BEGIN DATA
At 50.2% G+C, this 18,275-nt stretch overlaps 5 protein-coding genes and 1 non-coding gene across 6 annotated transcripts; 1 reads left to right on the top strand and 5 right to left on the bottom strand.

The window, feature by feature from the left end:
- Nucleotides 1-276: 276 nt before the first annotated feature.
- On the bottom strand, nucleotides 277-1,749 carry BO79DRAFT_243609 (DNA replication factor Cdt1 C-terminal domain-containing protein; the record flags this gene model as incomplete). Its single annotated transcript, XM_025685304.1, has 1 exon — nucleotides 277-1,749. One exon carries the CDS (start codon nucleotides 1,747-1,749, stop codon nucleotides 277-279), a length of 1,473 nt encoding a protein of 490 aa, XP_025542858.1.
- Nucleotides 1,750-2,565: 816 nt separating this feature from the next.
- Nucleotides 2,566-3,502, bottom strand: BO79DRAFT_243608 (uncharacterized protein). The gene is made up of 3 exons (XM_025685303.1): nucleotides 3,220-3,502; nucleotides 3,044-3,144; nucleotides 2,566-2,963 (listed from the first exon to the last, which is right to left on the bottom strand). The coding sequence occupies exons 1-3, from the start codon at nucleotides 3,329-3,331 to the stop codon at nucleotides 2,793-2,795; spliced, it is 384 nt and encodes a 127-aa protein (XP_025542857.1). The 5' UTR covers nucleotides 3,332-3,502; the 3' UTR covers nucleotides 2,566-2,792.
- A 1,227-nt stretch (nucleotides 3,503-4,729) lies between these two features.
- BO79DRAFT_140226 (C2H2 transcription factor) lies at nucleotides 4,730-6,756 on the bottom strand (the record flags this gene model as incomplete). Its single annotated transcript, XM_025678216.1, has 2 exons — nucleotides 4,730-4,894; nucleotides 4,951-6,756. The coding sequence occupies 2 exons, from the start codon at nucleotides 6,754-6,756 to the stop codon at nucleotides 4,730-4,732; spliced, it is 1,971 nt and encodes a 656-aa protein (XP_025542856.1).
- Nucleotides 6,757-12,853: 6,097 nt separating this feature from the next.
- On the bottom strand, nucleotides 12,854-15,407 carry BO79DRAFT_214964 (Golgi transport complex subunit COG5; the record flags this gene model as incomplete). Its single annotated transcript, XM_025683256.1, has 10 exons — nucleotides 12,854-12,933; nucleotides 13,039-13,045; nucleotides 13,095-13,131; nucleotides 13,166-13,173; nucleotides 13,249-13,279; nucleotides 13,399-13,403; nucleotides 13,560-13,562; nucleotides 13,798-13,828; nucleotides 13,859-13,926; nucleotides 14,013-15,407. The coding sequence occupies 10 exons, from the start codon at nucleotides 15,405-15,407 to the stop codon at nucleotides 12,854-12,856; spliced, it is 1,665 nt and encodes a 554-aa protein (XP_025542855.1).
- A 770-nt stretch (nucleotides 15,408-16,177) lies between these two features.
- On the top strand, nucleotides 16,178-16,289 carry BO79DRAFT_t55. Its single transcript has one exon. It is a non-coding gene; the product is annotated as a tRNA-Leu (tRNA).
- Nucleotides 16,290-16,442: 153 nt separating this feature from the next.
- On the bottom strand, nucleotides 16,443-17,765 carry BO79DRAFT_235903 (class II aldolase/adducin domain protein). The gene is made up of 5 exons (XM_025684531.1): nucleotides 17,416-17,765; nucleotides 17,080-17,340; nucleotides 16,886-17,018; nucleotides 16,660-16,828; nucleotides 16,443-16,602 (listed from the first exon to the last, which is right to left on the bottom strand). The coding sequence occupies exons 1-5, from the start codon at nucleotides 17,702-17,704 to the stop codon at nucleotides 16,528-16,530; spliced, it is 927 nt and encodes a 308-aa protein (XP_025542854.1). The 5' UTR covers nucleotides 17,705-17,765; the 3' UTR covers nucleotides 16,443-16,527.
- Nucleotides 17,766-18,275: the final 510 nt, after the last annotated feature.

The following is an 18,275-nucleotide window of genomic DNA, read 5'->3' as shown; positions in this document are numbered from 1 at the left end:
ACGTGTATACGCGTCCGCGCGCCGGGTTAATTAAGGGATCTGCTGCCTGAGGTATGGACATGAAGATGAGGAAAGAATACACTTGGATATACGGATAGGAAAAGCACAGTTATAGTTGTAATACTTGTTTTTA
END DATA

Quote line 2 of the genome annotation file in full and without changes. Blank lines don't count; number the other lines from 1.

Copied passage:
The window, feature by feature from the left end: